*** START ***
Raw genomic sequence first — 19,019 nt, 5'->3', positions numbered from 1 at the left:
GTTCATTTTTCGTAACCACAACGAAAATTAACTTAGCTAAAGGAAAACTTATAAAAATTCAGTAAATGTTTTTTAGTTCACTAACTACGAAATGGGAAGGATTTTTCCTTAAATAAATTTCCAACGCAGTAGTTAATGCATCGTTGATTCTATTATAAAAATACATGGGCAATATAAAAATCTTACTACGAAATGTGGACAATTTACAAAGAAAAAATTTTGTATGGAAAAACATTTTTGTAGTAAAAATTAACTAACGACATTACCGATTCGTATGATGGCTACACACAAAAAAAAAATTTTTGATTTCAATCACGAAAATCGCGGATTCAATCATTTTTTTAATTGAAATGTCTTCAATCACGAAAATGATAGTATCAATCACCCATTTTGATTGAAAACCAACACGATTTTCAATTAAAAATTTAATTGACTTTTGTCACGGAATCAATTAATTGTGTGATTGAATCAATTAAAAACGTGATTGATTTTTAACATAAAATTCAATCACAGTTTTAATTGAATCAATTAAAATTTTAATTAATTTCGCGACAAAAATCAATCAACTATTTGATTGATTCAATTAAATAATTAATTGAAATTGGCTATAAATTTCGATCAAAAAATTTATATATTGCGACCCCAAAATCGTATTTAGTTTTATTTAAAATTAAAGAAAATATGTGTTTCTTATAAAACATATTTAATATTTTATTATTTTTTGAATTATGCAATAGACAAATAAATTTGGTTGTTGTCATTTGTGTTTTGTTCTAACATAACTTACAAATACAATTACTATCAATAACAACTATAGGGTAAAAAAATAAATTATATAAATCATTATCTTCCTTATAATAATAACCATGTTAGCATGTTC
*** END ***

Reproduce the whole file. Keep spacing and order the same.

Raw genomic sequence first — 19,019 nt, 5'->3', positions numbered from 1 at the left:
GTTCATTTTTCGTAACCACAACGAAAATTAACTTAGCTAAAGGAAAACTTATAAAAATTCAGTAAATGTTTTTTAGTTCACTAACTACGAAATGGGAAGGATTTTTCCTTAAATAAATTTCCAACGCAGTAGTTAATGCATCGTTGATTCTATTATAAAAATACATGGGCAATATAAAAATCTTACTACGAAATGTGGACAATTTACAAAGAAAAAATTTTGTATGGAAAAACATTTTTGTAGTAAAAATTAACTAACGACATTACCGATTCGTATGATGGCTACACACAAAAAAAAAATTTTTGATTTCAATCACGAAAATCGCGGATTCAATCATTTTTTTAATTGAAATGTCTTCAATCACGAAAATGATAGTATCAATCACCCATTTTGATTGAAAACCAACACGATTTTCAATTAAAAATTTAATTGACTTTTGTCACGGAATCAATTAATTGTGTGATTGAATCAATTAAAAACGTGATTGATTTTTAACATAAAATTCAATCACAGTTTTAATTGAATCAATTAAAATTTTAATTAATTTCGCGACAAAAATCAATCAACTATTTGATTGATTCAATTAAATAATTAATTGAAATTGGCTATAAATTTCGATCAAAAAATTTATATATTGCGACCCCAAAATCGTATTTAGTTTTATTTAAAATTAAAGAAAATATGTGTTTCTTATAAAACATATTTAATATTTTATTATTTTTTGAATTATGCAATAGACAAATAAATTTGGTTGTTGTCATTTGTGTTTTGTTCTAACATAACTTACAAATACAATTACTATCAATAACAACTATAGGGTAAAAAAATAAATTATATAAATCATTATCTTCCTTATAATAATAACCATGTTAGCATGTTC